The fact that we share a common language and have constitutionally-protected rights to interstate trade and travel can sometimes make us forget that each state has its own laws, courts, and legislatures. In our very mobile society, this can create financial and estate planning challenges/opportunities that we may not be aware of. Most states, for example, are common-law states. When it comes to the ownership of assets, we generally presume that assets are owned just as they are titled. Nine states have community property laws. These are Arizona, California, Idaho, Louisiana, Nevada, New Mexico, Texas, Washington, and Wisconsin. No, we did not forget our clients from Puerto Rico, where community-property laws also exist.* Generally, assets that are acquired during marriage in these states are considered community assets owned 50% by each spouse. Assets owned before marriage, by gift or inheritance, or through personal injury settlements, among other things, are considered separate property. However, assets earned before marriage, but that are comingled after marriage, can become community property.
Often, people work in community-property states for some period during their lives. Someone who lives for a time in California, for example, has likely earned funds that will continue to be community property even after he or she moves to a common-law state. Since community assets are taxed differently upon death than joint property in common-law states, we need to keep track of our community-property assets. In general, community assets and separate assets should not be commingled. This is just as important should we face divorce. The challenges are even greater because California, Idaho, Washington, and Wisconsin are quasi-community property states.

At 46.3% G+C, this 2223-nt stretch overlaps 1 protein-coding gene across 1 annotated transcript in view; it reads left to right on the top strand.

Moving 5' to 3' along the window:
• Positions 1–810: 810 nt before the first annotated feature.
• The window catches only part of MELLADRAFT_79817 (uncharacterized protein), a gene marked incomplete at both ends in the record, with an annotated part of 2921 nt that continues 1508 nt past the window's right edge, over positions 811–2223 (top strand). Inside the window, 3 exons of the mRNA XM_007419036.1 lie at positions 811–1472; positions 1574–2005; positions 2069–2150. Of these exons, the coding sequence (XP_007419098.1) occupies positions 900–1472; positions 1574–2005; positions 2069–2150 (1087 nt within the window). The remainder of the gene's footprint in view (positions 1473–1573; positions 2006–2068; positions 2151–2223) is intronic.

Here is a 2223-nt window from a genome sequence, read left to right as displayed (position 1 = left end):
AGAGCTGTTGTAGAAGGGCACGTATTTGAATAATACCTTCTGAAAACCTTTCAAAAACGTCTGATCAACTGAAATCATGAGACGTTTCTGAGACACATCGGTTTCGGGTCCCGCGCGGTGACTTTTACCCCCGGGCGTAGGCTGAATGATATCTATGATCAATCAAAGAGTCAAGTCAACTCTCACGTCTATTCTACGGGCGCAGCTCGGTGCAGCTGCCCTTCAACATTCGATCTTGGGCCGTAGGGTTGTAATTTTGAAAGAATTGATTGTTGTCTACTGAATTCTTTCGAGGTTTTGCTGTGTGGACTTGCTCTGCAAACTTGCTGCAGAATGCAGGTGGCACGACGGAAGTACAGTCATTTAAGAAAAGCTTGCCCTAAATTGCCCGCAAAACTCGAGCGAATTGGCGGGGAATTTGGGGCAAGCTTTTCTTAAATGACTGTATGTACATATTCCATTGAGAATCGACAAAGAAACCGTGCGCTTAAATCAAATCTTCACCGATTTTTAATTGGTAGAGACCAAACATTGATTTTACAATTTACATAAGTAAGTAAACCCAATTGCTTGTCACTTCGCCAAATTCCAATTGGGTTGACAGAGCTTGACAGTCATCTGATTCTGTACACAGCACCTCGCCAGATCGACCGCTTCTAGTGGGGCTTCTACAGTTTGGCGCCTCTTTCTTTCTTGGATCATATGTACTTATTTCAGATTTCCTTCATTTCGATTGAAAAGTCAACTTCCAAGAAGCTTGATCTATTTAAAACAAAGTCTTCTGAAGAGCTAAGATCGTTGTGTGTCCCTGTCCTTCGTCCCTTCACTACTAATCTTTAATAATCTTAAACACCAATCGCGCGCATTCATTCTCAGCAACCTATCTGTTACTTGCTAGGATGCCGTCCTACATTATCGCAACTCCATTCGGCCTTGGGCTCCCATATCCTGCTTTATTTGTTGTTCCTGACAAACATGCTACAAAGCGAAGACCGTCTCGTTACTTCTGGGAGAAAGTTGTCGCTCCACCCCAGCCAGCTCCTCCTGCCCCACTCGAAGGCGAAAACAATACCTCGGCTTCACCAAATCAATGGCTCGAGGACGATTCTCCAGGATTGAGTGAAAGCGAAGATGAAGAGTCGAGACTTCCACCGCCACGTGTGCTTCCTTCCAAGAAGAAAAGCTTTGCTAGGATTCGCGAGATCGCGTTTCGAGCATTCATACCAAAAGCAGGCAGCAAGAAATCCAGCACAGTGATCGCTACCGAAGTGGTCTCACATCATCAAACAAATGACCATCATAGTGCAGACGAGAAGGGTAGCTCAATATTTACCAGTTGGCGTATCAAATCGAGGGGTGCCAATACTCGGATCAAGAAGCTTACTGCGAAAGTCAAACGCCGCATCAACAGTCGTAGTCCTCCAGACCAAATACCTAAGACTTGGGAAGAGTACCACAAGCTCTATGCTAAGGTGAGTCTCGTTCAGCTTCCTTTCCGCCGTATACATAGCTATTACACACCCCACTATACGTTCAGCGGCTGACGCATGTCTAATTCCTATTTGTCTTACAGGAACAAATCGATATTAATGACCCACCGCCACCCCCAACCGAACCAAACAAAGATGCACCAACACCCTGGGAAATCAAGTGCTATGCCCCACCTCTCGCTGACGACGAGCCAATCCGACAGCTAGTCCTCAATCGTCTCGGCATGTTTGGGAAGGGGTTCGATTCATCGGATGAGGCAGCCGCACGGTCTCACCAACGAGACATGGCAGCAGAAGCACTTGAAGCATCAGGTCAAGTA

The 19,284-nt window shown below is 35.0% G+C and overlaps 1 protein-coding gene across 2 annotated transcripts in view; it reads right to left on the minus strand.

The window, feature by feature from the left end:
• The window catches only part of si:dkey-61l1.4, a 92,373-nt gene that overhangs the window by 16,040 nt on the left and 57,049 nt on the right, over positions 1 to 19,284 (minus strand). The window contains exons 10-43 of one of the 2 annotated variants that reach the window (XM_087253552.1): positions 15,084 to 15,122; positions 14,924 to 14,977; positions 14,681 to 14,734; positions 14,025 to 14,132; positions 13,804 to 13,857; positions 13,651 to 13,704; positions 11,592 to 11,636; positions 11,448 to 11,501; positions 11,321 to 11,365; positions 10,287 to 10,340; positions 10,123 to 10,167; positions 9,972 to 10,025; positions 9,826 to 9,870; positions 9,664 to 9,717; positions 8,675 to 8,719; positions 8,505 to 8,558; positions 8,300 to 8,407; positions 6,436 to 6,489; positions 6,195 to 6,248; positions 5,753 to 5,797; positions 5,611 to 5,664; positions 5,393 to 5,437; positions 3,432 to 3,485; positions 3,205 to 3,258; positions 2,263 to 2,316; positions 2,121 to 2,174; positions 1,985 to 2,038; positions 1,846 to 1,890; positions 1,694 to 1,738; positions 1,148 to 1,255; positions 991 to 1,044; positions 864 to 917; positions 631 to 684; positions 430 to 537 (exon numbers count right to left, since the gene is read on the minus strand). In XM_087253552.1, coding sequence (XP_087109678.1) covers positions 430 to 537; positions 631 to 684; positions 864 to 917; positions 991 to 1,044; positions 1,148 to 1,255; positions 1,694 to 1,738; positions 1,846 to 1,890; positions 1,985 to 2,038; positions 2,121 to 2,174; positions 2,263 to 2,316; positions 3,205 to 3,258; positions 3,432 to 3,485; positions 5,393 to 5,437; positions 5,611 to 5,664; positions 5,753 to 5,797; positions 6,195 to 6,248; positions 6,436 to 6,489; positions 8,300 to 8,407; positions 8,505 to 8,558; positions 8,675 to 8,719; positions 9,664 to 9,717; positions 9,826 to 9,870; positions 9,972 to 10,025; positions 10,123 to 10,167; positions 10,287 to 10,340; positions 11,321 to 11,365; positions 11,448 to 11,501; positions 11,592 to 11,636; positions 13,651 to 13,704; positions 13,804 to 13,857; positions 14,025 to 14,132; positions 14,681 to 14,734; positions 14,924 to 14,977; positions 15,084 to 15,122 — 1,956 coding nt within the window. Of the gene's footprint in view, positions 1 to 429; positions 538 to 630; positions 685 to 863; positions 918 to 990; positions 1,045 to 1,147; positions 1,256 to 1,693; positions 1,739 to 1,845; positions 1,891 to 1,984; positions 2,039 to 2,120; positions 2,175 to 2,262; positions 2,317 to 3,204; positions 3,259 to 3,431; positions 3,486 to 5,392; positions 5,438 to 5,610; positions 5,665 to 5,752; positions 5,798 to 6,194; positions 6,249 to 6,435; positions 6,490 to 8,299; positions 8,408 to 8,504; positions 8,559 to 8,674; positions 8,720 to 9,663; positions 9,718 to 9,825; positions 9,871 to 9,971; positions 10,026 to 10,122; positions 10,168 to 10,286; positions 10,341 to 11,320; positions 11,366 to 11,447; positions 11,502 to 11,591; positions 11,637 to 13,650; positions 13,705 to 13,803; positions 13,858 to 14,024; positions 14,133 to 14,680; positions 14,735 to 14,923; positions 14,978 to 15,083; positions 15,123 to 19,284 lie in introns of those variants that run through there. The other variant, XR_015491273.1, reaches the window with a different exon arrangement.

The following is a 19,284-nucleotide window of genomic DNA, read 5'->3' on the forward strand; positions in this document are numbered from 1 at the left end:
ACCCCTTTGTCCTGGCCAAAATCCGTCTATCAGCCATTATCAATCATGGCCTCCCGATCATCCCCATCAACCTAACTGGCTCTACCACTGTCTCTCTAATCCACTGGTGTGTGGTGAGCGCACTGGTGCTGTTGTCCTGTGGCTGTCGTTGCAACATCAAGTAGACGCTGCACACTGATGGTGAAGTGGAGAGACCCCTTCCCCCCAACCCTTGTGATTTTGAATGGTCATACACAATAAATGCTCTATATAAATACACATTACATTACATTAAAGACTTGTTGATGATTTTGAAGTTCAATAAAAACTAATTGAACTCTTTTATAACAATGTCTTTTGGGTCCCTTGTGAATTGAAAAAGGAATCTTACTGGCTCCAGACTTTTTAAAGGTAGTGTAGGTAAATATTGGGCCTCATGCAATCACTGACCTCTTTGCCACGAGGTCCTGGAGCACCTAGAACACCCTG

Let us consider the possibility of a fictitious Mary who owns a home in a common-law state where she lives with John. If they move to California and use the proceeds of Mary’s home to purchase a new home, the new home becomes community-property. If they moved to Texas, Mary would retain complete ownership of her home. What if Mary had inherited her home? In that case, Mary would retain ownership of her home since, had she inherited the home while living in California, it would have been separate property. Confused yet?
In our experience, very few people are aware of the intricacies of different forms of ownership and the variety of laws among states. Many people assume that most states operate in the same way. People often have outdated estate-planning documents that specifically state that they operate under the laws of a state in which they no longer reside. When we ask you questions about the ownership of your property, we are not being nosy. We are trying to uncover any potential benefits or problems while they can be taken advantage of or avoided.
Of course, we are not attorneys, we do not practice law, and the above examples are for illustration only. The laws governing ownership are far more complicated and require expertise. Our goal is to help you know where challenges/opportunities exist so that you can address them with the help of a competent attorney.
*https://www.irs.gov/publications/p555. Accessed on 02.05.2021.